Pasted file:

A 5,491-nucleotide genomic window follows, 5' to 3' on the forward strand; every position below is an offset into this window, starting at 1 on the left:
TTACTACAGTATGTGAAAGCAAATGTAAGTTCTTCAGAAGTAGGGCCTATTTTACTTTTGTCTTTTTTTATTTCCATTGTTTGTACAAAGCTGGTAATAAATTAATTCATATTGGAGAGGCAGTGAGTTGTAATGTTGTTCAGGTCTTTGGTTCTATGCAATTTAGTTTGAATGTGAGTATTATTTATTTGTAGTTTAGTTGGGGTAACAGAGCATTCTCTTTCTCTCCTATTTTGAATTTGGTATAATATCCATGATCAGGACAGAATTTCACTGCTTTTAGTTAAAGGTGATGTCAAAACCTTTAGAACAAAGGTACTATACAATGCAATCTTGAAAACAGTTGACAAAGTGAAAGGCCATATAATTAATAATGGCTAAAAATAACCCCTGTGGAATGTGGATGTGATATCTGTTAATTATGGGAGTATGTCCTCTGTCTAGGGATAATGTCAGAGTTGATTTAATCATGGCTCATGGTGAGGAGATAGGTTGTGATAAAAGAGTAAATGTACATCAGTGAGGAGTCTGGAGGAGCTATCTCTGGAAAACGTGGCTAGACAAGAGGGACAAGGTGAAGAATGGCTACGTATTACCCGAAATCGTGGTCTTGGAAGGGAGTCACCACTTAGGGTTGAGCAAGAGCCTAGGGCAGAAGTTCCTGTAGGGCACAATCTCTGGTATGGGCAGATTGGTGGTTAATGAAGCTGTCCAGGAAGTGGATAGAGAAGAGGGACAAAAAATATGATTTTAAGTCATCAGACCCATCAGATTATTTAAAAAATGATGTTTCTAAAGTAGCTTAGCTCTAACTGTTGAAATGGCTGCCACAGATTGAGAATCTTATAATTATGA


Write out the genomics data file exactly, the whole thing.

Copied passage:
A 5,491-nucleotide genomic window follows, 5' to 3' on the forward strand; every position below is an offset into this window, starting at 1 on the left:
TTACTACAGTATGTGAAAGCAAATGTAAGTTCTTCAGAAGTAGGGCCTATTTTACTTTTGTCTTTTTTTATTTCCATTGTTTGTACAAAGCTGGTAATAAATTAATTCATATTGGAGAGGCAGTGAGTTGTAATGTTGTTCAGGTCTTTGGTTCTATGCAATTTAGTTTGAATGTGAGTATTATTTATTTGTAGTTTAGTTGGGGTAACAGAGCATTCTCTTTCTCTCCTATTTTGAATTTGGTATAATATCCATGATCAGGACAGAATTTCACTGCTTTTAGTTAAAGGTGATGTCAAAACCTTTAGAACAAAGGTACTATACAATGCAATCTTGAAAACAGTTGACAAAGTGAAAGGCCATATAATTAATAATGGCTAAAAATAACCCCTGTGGAATGTGGATGTGATATCTGTTAATTATGGGAGTATGTCCTCTGTCTAGGGATAATGTCAGAGTTGATTTAATCATGGCTCATGGTGAGGAGATAGGTTGTGATAAAAGAGTAAATGTACATCAGTGAGGAGTCTGGAGGAGCTATCTCTGGAAAACGTGGCTAGACAAGAGGGACAAGGTGAAGAATGGCTACGTATTACCCGAAATCGTGGTCTTGGAAGGGAGTCACCACTTAGGGTTGAGCAAGAGCCTAGGGCAGAAGTTCCTGTAGGGCACAATCTCTGGTATGGGCAGATTGGTGGTTAATGAAGCTGTCCAGGAAGTGGATAGAGAAGAGGGACAAAAAATATGATTTTAAGTCATCAGACCCATCAGATTATTTAAAAAATGATGTTTCTAAAGTAGCTTAGCTCTAACTGTTGAAATGGCTGCCACAGATTGAGAATCTTATAATTATGA